ditch,

the poetry that matters

Jeremy Czerw

Jeremy Czerw is from upstate New York, and graduated from the State University of New York at  Buffalo where he took poetry courses with Charles Bernstein. He currently lives in New York City, where he works as a librarian and occasionally organizes poetry events for The New York Public Library. His writing has appeared in Venereal Kittens, Death Metal Poetry, Horse Less Review, and Disaster!, and is forthcoming in Sink Review. He is at work on a chapbook called Awesome Farm.

Penelope

 

Covered in Popsicle remnants,
the buildings of close-in Midtown

refuse their lights "where optically

pure sailboats emerge to dissolve

on an austere line."

 

  
  

 
Eyewitness


in curtsy
                    thought

in windows
in theater       
      
             old soul you always are
                        
                        gradually

seeping of states

        Whitman's Samp

     screen ll of sand

 

 

 


Trammeled Windows
 
The demographic is ice cream made from models?  Can belief 'tone' money?   and formulating shelter porn as a chance to promulgate in your pajamas, or flaxon weevils in your underpants, or tissue jeremiads with your certainty, or just stick a shiny naked ass in an oligarch's trout pond.  It just sits there, being a cock.  There is so much objects in gourmand wastepaper yous can Jordan it all the way to Cabrinis.  Belly fat is the Germanic meanderings in search of a fishy fishy--nothing but nets to catch these slaves.  Porno teeth grit gently.  A gumming.  LifePath Corp.  Animals in casinos.  The woman as maximalista shock-troop in halls of praxis.  Where it's lemon all day and Blackwater on the beach all year longe.  Fratty Fatty chops sockets into grog garnish.  Drink up; it's a cage match, a Studebaker, a Jill of Turnovers, a studly Stutt preening its grovenings.
 
 
 

Mocachino!

Something that’s crunchy and something that’s clean. I use a ’64 50-watt Plexi with an 8x10 Marshall cabinet, a ’69 Marshall Super Bass Plexi head, plus a couple of Dual Showman amps with two 15s. I also have a ’50 Bandmaster Tweed with original Jensens that smooths out and melds the sounds together. There are other amps we use onstage too. In the studio, I’ll use a Fender Champ or an old Epiphone amp with an 8" speaker.  I’ve got a Fulltone Echoplex reissue, a Fulltone Ultimate Octave, an Electro- Harmonix Holy Grail Reverb, a blue Line 6 Modeler, a green Line 6 Delay, an Ernie Ball volume pedal, a DigiTech Whammy pedal, an original Klon Centaur, a Jimi Hendrix Signature Cry Baby wah and other stuff. The pedalboard is pretty extensive. One of the coolest things I have on there is an actual siren built into a pedal.  That is a Screamer. That’s why we didn’t use the “Boost” button on the amp―using the Screamer will be a bit more subtle for the tone we’re going after in this tone.  Brad takes a great approach that combines the pure fat tone of a guitar plugged straight into a Marshall and mixes that with a stereo wet signal running two other amplifiers and cabinets. The dry signal Marshall is an original 1969 100 watt “plexi” Super Lead. It is set with the channels “linked” in normal fashion, where the guitar runs into the top of the treble channel I and then links the bottom of that channel into the top of the bass-enhanced channel II. When asked about the typical settings used for the amps and the Hot Plates, Greg Howard replied, “The Marshalls are both run through 16ohm THD HotPlates set at 12db. The volumes on both channels are run at about 6. I'd say they achieve a medium saturation. Tones are set for a slightly bright tone, so as to not be woofy. Brad employs the 'light touch, volume roll down technique', as well as the 'dig in hard for more grind technique'. Remember, this guy was doing it way before master volume was invented."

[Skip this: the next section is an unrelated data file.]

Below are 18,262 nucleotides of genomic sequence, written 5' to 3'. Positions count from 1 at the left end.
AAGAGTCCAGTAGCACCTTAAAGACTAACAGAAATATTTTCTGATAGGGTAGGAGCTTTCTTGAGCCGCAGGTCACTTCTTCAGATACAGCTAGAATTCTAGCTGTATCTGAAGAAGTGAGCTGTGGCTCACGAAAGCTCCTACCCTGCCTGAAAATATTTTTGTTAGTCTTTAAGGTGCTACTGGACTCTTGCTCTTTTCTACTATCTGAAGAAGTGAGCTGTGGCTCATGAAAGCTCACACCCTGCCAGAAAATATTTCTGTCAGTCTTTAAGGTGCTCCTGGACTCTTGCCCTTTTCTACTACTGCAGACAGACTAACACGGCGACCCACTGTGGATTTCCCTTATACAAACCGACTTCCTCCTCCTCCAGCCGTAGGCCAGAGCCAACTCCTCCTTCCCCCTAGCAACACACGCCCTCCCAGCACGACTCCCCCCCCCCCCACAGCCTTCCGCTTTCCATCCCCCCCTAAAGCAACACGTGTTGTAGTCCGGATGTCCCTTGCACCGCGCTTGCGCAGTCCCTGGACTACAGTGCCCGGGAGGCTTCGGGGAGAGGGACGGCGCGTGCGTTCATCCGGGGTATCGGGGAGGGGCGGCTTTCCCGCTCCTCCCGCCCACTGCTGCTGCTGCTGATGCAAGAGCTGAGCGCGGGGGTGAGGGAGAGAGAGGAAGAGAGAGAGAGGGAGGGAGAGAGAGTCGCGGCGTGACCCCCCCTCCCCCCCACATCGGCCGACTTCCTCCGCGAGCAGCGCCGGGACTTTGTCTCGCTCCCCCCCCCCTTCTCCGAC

The Common Wisdom

the common wisdom was that something
    about the urban condition
itself was beyond repair 
    so we prepared 
tulips and a hairdryer
    sushi and maple bluffs
in case we wound up
    in-country 
wading in the lake

 

 

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